Let me start with, IMHO, the biggest factor and that is starting cold PSI relative to max cold PSI. My front wheels need 115 PSI and have a max of 120 PSI. The drive and tag wheels need between 75 & 85 PSI. I don't see any situation where over the course of a day that either the drive or tag wheels will every get over inflated in a manner that can damage the tires. They may run a bit rougher but no damage to be seen. OTOH under some extreme situations I don't feel the same about the front tires. In the case I outlined earlier in this thread, the tire pressures increased so drastically that they cause a few of them to generate over pressure warnings. I use TST's recommendation of 20% over the nominal cold tire pressure needed to support the weight.

Now...I am not so crazy as to get hyper because of an over pressure alarm that is just at or within a couple PSI of my alarm limits. HOWEVER...once I see 4 or more my tires generating that alarm and I have miles to go, I feel the need to take some action. I take that action not only to protect the tires from being over inflated but to take some of the harsh ride generated in the front axle.

Here is what I did after I was up to 4 out of 12 tires giving high pressure alarms.

1. On the front axle I reduced the wheel with an alarm down to the pressure of the one not in alarm.

2. I did the same with the tag wheel.

3. I equalized all drive wheels to the same pressure as the highest wheel not in alarm.

4. On my toad (yes, I had one of those tires alarm) I equalized all four wheels to the highest PSI not causing an alarm.

The next morning I found all tires within 1-2 PSI of each other on and axle by axle basis HOWEVER...they all were about 5-6 PSI too high so I further reduced the pressure back to my target.

I then continued south and in the course of the day got 1 over pressure warning but let it slide since it was the only one and right on the edge of the alarm limits. The next morning I had to further reduce PSI about 5 PSI for ALL tires both RV and toad.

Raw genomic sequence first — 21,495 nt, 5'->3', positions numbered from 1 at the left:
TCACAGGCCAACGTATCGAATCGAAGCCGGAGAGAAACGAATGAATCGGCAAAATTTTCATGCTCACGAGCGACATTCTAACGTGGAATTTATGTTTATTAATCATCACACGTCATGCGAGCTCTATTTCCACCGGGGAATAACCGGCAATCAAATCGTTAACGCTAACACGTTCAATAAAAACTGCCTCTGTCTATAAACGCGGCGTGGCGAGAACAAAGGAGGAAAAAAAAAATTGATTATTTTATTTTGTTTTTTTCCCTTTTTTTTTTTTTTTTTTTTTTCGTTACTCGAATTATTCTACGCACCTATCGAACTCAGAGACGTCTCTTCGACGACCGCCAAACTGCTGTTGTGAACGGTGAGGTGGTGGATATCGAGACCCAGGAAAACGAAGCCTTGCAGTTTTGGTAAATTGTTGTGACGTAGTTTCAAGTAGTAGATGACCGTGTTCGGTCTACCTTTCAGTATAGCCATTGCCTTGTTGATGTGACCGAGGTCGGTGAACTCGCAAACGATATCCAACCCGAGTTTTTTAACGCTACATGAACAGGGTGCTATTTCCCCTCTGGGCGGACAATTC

I continued further south to slightly warmer temps but haven't had to re-adjust since.

So...right, wrong or indifferent...when I get multiple over pressure alarms I will take action to fix that. My goal is to reduce PSI to the upper alarm limits and be equal on each end of the axles.

NO! I do NOT ever reset tire PSI back to what they should be when they are cold. THAT would be pretty stupid. I use the upper alarm limit as my guide.
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Old 12-12-2013, 04:06 AM   #14
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Quote:
Originally Posted by jerichorick View Post
All of this is great stuff except for one thing. The manufactures I have read state that the cold temp psi is figured on an ambient temp of 70*F. With this knowledge I am right back to the beginning of the decision. When it is 20* out and I check my tires what pressure do I use? If I drive 5 hrs and the air temp rises to 70* I can't adjust my tire pressure for an hour according the the manufacture. The tires must stabilize to the air temp to get a correct reading. So, here I sit totally !

Happy trails ,
Rick
then read back my post in wich I state that you have to fill them cold at 20 dgr outside temperature then the inside tire temperature and the air you fill them with is also 20 dgr. Then fill at that 95 or 100 you are adviced.
Then if the temperature rises back to 65 dgr F/18 dgr C or what you write 70dgrF/20dgr C the cold pressure , so inside tire temp is same as outside tire, will rise about 10 psi. and if that is above the presssure written on the sidewall wich is also for cold measured, its OK by TRA up to 10 psi for LT tires.
But you need this pressure of 95/100 at 20 psi, to give the tire a deflection so it wont get damaged by the about 10 times a second bending of the rubber, when driving about 55 m/h.

Will include a picture of my pressurecalcationwithtemp spreadsheet , that i used in another topic with that 24 degrees, to show what it can chanche.